"And I hope you never do have the need. But you should know what do to if it ever happens. We haven't ammunition to spare, but I want you to know how to load and aim. Jocky, can you handle the mules alone this morning?"

"Sure, Micah." His plate empty, Jocky set it aside and refilled his coffee cup. "When I'm done, can you show me how to use the gold pan?"

Of all the-- Eliza glared at both men. They were here to find Mr. Harris's papers, not to play gold miner. And why the sudden need for her to learn to shoot? That's why she'd hired a guide, wasn't it? To protect her?

She used the last fragment of biscuit to wipe the bacon grease off her plate. The first morning on the trail, she'd found it revolting even to think of eating grease. Now she rather enjoyed the flavor. Seeing that they had no butter or jam, it made an excellent spread. But she was getting tired of bacon and biscuits every morning. Some porridge would taste good, even without cream.

They went to the cleared area in front of the mine for her shooting lesson. When she gingerly took Micah's rifle in her hands, she was surprised at the weight of it.

He pointed out the various parts. "Stock, hammer, trigger, magazine, sight..."

She understood only about half of what he said, but she decided she really didn't need to know what all the pieces were, just how to load it and shoot it. The first was relatively simple, and on her third try she managed to insert all fifteen of the bullets--Micah called them "cartridges"--without dropping any. She held it out to him.

"Careful where you point it," he said as the barrel swung in his direction.

"Oh! I'm sorry." She let the barrel drop, until it pointed straight down.

"Best way, until you're sure of yourself, is to unload before handing it over."

Since she was reasonably certain she'd never be that sure of herself, she unloaded the rifle in silence. Remembering his earlier advice, she checked twice to make sure it had no bullets left in it.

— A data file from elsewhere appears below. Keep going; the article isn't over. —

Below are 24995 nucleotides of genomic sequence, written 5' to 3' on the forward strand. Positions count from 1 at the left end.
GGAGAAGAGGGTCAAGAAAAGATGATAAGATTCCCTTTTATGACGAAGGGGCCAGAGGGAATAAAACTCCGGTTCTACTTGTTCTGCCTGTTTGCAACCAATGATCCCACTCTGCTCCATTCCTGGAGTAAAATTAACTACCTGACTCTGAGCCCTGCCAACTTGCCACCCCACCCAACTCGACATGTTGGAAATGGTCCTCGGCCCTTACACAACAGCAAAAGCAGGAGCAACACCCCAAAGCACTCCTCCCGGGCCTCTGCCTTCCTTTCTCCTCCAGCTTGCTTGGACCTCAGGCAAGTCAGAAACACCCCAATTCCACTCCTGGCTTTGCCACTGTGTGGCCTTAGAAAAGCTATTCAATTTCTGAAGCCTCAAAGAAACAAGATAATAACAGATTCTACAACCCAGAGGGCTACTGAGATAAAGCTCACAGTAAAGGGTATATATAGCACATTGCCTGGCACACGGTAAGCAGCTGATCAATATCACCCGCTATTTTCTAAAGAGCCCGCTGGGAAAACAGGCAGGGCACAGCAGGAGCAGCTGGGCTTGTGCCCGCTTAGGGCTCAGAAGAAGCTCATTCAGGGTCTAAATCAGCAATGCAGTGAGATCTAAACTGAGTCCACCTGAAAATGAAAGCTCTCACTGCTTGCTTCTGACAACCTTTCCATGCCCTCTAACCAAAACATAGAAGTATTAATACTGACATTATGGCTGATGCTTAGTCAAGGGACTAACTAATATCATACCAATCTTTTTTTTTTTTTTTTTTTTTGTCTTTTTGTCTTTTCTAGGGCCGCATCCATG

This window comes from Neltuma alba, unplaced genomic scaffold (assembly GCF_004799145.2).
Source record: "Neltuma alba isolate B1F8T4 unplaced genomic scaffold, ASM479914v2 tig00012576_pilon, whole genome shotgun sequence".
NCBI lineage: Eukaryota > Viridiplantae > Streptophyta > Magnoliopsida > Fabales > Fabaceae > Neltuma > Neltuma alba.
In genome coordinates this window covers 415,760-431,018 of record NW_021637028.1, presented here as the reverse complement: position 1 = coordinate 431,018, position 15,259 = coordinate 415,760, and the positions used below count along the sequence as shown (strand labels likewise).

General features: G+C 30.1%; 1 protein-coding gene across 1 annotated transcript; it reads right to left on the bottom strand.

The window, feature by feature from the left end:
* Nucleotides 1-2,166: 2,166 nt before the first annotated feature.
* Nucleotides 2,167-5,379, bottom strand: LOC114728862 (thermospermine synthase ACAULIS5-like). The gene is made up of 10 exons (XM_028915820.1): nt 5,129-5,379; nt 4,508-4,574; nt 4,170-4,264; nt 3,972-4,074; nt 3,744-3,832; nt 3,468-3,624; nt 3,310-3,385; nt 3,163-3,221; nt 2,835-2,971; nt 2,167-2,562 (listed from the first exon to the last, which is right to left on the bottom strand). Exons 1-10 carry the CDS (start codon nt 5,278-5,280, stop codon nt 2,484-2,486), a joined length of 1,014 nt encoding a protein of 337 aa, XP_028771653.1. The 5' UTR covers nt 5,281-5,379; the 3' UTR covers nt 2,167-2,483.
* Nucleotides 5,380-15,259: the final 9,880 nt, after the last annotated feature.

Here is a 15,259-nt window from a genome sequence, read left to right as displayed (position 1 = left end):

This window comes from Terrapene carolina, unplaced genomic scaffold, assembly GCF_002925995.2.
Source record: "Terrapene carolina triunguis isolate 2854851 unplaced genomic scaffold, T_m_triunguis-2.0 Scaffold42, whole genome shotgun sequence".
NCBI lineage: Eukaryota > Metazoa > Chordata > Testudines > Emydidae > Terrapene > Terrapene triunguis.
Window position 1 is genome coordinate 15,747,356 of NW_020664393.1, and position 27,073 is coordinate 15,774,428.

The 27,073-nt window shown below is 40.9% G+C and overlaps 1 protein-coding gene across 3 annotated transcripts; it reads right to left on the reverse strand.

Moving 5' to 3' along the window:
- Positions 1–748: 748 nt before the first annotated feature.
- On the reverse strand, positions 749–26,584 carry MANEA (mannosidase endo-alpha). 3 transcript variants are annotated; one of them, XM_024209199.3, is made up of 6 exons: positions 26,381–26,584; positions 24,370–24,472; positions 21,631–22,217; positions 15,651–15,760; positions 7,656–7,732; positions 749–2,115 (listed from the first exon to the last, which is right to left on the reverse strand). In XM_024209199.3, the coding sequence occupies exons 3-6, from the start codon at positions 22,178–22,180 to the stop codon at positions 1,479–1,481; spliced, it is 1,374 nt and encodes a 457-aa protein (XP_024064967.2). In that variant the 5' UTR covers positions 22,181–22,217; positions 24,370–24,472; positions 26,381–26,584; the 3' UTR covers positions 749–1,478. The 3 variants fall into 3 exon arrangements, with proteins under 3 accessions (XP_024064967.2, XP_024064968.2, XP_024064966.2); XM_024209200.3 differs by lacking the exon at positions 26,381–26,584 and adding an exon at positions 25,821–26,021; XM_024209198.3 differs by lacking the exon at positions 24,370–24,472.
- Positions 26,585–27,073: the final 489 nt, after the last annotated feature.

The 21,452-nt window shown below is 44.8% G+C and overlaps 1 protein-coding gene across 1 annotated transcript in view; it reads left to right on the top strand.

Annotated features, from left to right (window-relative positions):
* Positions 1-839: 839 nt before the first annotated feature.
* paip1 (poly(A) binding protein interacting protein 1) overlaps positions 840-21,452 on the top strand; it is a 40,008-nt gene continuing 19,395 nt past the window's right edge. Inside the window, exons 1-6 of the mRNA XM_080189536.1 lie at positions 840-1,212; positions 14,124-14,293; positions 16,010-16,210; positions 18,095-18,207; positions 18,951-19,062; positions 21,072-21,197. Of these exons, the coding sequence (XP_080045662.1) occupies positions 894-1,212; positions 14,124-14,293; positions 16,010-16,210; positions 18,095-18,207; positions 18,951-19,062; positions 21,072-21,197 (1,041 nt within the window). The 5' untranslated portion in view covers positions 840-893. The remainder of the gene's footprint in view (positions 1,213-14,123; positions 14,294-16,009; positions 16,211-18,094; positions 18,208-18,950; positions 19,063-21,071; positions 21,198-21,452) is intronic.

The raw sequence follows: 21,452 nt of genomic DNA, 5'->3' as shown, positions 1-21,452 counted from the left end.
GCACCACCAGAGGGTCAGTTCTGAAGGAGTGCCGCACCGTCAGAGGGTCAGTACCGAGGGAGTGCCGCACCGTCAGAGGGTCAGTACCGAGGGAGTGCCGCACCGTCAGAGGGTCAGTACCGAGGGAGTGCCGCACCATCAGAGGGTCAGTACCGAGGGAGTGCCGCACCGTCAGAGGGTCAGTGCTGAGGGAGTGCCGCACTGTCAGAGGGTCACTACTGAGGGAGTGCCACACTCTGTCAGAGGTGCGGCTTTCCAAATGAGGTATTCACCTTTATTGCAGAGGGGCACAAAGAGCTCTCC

"Now, show me how you'd shoot that white rock up there."

"The one we--"

"Yep. Pretend it's a bear and you're hungry for meat."

She raised the rifle and aimed. To her complete chagrin, the barrel wavered and dipped. Even if she knew how to aim it properly, she was certain she'd never manage to shoot that "bear."

He stepped up behind and reached around her, moving her hands on the stock and the barrel, showing her how to nestle the stock into her shoulder. The warmth of him against her back, the faint-pepperminty smell of him, and the low rumble of his deep voice distracted her, until she all but forgot what she was about.

"Try again."

"Hmm?" Try what again, she wondered. "Oh! Yes, of course." She raised the barrel of the rifle and pointed it in the general direction of the white rock. The end of it still drew circles, but they were smaller and more round. She pulled the trigger anyway. If this were real, maybe she'd scare the bear to death.

"Now what do you do?" His breath was warm against her ear.

She wanted to lean back into his embrace. To set the fool rifle aside and turn to face him. She wanted to know what it felt like to be kissed.

"I-I have to cock it, don't I?"

"That's right." He released her and stepped back.

She wanted to follow him. Instead she worked the lever that was supposed to eject the empty shell and push a new bullet into the...the chamber?

"He's mad now. Comin' right at you. What are you going to do?"

She turned around and handed him his rifle. "Here, you take it. I'm going to run."

Buy Links:

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Author Bio:

As a child Judith B. Glad spent many Saturday afternoons at the movies, mostly watching double feature western shoot-em-ups with an elderly aunt. Couple that with having lived most of her life within 25 miles of the Oregon Trail and it's no wonder she's always been fascinated with the Old West.

She married young and had four children, became a bookkeeper, learned accounting, and eventually went back to school to become a botanist, but she always dreamed of telling stories about people who lived in, passed through or settled the Old West. In the meantime, she was fortunate enough to have a job that took her far afield, away from cities and into the back country of most of the western United States. Some of those wild places whispered to her of the people who might have lived there. One long wet winter she decided it was time to put some of those stories down on paper.

The result--so far--includes the ten books and one novella in Judith's "Behind the Ranges" series. She is currently working on another novella in the series, and hasn't come close to running out of people whose stories are worth telling. You can learn more about the series, as well as Judith's other books and shorter stories at

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  1. Great post, Jana and Jude! I love secondary characters too -- they can be quirky, amusing, pathetic, irritating, unlikable even, and since they're on stage for a relatively short time a writer can have fun with them without turning readers off.

    1. Absolutely, Mary! Thanks for commenting. And thanks for being on my blog Jude!

  2. I loved being here. Thank YOU, Jana, for inviting me--and holding my hand as I fumbled my way here.